(1) Subject to article (5) of this Constitution, the President shall, by constitutional instrument, appoint a commission of inquiry into any matter of public interest where-
- the President is satisfied that a commission of inquiry should be appointed; or
- the Council of State advises that it is in the public interest to do so; or
- Parliament, by a resolution requests that a commission of inquiry be appointed to inquire into any matter, specified in the resolution as being a matter of public importance.
(2) A commission appointed under clause (1) of this article may consist of a sole commissioner or two or more persons one of whom shall be appointed the chairman of the commission.
(3) A person shall not be appointed a sole commissioner or the chairman of a commission of inquiry under this article unless he is -
- a Justice of the Superior Court of Judicature; or
- a person qualified to be appointed a Justice of the Superior Court of Judicature; or
- a person who has held office as a Justice of the Superior Court of Judicature; or
- a person who possesses special qualifications or knowledge in respect of the matter being investigated.
(4) Subject to clause (3) of this article, where a commission of inquiry appointed under clause (1) of this article consists of more than two commissioners, other than the chairman, at least one of them shall be a person who possesses special qualifications or knowledge in respect of the matter being investigated.
(1) A commission of inquiry shall have the powers, rights and privileges of the High Court or a Justice of the High Court at a trial, in respect of -
- enforcing the attendance of witnesses and examining them on oath, affirmation or otherwise;
- compelling the production of documents; and
- the issue of a commission or request to examine witnesses abroad.
(2) A sole commissioner or a member of a commission of inquiry shall not be liable to any action or suit in respect of any matter or thing done by him in the performance of his function as a commissioner or member.
(1) A commission of inquiry shall-
- make a full, faithful and impartial inquiry into any matter specified in the instrument of appointment;
- report in writing the result of the inquiry; and
- furnish in the report the reasons leading to the conclusions stated in the report.
(2) Where a commission of inquiry makes an adverse finding against any person, the report of the commission of inquiry shall, for the purposes of this Constitution, be deemed to be the judgment of the High Court; and accordingly, an appeal shall lie as of right from the finding of the commission to the Court of Appeal.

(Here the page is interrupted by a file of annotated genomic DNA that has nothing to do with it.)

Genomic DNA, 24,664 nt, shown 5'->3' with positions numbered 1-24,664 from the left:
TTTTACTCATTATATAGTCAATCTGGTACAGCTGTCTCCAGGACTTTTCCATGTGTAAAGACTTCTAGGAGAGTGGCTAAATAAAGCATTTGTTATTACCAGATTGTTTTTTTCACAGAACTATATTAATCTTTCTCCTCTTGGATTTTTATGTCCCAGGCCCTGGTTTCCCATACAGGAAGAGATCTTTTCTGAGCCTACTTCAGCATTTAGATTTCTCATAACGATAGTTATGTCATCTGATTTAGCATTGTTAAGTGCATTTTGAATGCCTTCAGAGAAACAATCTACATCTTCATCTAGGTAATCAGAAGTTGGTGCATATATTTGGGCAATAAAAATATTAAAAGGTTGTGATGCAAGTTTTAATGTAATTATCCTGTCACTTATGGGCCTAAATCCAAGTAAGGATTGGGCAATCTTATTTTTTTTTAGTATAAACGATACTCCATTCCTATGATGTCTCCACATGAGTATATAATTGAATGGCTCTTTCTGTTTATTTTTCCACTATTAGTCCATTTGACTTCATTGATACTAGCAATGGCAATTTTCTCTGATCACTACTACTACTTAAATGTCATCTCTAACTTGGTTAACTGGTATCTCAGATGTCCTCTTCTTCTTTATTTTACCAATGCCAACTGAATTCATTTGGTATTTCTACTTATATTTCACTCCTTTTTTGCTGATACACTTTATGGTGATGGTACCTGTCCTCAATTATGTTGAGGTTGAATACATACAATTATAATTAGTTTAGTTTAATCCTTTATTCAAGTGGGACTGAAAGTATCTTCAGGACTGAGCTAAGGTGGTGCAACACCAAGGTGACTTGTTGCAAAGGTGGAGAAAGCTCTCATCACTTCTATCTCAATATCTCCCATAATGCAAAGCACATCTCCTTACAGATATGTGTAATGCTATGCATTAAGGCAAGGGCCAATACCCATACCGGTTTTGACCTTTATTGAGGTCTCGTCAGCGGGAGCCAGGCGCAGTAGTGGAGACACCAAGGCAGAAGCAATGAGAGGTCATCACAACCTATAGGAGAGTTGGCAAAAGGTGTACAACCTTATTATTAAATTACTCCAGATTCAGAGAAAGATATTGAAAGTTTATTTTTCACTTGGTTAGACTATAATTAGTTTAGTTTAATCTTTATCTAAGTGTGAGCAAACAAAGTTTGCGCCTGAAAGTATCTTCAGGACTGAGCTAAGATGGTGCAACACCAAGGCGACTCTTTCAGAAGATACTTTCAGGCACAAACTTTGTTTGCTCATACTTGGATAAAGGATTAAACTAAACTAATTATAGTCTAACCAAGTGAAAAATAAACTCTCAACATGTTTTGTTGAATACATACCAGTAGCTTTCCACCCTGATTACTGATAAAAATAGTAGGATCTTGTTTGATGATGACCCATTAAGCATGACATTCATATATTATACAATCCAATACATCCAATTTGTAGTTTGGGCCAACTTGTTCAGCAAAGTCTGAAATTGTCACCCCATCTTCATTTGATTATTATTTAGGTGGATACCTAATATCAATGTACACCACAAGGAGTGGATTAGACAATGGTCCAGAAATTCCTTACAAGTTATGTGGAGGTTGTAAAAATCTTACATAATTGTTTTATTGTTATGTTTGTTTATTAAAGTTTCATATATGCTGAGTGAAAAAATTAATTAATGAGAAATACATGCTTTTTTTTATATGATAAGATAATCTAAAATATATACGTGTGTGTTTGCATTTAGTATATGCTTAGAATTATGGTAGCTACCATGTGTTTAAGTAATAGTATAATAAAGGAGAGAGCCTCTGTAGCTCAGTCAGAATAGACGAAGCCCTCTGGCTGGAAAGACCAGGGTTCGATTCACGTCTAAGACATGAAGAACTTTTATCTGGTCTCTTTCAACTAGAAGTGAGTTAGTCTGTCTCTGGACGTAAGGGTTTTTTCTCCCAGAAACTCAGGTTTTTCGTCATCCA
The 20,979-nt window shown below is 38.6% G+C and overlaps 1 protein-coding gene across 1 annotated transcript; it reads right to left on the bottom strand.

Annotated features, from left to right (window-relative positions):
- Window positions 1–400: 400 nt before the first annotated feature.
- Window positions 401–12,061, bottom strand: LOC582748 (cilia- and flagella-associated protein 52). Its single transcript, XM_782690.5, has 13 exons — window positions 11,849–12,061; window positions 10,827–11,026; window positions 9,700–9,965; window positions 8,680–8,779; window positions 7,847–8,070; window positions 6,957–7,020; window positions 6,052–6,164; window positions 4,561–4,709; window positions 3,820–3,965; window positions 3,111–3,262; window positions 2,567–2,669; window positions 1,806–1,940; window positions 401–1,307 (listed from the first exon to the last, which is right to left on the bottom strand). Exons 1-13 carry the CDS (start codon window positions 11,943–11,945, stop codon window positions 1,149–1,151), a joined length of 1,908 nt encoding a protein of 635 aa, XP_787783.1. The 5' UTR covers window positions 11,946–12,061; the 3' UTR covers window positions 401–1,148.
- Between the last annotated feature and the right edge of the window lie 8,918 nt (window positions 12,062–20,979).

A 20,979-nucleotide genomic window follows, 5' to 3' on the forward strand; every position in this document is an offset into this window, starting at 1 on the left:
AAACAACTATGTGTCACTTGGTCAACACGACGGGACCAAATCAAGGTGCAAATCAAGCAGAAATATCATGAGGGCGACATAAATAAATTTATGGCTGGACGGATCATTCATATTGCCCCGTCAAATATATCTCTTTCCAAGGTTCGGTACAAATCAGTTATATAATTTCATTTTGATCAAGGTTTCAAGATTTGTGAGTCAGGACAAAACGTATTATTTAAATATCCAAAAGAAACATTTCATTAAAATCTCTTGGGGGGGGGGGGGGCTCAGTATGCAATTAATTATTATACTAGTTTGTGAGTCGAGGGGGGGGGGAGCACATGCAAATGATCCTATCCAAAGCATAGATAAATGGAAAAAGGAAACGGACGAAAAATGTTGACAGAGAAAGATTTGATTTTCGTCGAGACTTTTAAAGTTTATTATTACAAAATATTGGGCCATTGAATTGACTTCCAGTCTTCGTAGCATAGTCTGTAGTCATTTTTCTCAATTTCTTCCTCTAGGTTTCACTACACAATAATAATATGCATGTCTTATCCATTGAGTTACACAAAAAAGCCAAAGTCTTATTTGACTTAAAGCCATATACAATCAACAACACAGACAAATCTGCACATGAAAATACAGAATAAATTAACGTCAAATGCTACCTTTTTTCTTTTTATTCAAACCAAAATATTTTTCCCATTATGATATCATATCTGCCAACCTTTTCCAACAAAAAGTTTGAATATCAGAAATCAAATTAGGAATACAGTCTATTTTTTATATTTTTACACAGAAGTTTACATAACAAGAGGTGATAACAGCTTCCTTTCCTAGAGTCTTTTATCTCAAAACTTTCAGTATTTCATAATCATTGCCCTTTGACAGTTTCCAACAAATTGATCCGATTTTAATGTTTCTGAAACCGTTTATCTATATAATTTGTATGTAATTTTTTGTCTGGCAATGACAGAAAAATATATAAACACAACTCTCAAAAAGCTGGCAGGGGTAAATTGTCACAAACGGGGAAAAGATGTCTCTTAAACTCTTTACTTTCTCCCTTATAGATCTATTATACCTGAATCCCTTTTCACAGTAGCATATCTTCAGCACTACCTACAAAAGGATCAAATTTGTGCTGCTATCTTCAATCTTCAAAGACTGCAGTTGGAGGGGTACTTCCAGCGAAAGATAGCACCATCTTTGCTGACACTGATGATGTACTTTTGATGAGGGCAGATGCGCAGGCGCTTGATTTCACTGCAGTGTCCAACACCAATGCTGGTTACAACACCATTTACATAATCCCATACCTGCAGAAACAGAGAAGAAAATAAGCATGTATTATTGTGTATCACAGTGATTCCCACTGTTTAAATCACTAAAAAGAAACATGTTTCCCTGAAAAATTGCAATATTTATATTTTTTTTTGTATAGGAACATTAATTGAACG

(3) The President shall, subject to clause (4) of this article cause to be published the report of a commission of inquiry together with the White Paper on it within six months after the date of the submission of the report by the commission.
(4) Where the report of a commission of inquiry is not to be published, the President shall issue a statement to that effect giving reasons why the report is not to be published.
(5) A finding of a commission of inquiry shall not have the effect of a judgment of the High Court as provided under clause (2) of this article; unless
- six months have passed after the finding is made and announced to the public; or
- the Government issues a statement in the Gazette and in the national media that it does not intend to issue a White Paper on the report of the commission whichever is the earlier.
(6) The right of appeal conferred by clause (2) of this article on a person against whom a finding has been made, shall be exercisable within three months after the occurrence of either of the events described in clause (5) of this article or such other time as the High Court or the Court of Appeal may, by special leave and on such conditions as it may consider just, allow.
(1) Except as may be otherwise ordered by the commission in the interest of public morality, public safety or public order, the proceedings of a commission of inquiry shall be held in public.
(2) Subject to the provisions of this Chapter, the Rules of Court Committee established under article 157 of this Constitution shall, by constitutional instrument, make rules regulating the practice and procedure of all commissions of inquiry and for appeals from commissions of inquiry.
(1) Any person whose conduct is the subject of inquiry by a commission of inquiry, or who may, in any way be implicated or concerned in the matter under inquiry, is entitled to be represented by a lawyer at the inquiry; and any other person who may consider it desirable that he should be represented by a lawyer shall be allowed to be so represented.
(2) A person referred to in clause (1) of this article may also be assisted by such other expert as may be reasonably necessary for the purpose of protecting his interests at the inquiry.
A witness before a commission of inquiry is entitled to the same immunities and privileges as if he were a witness before the High Court.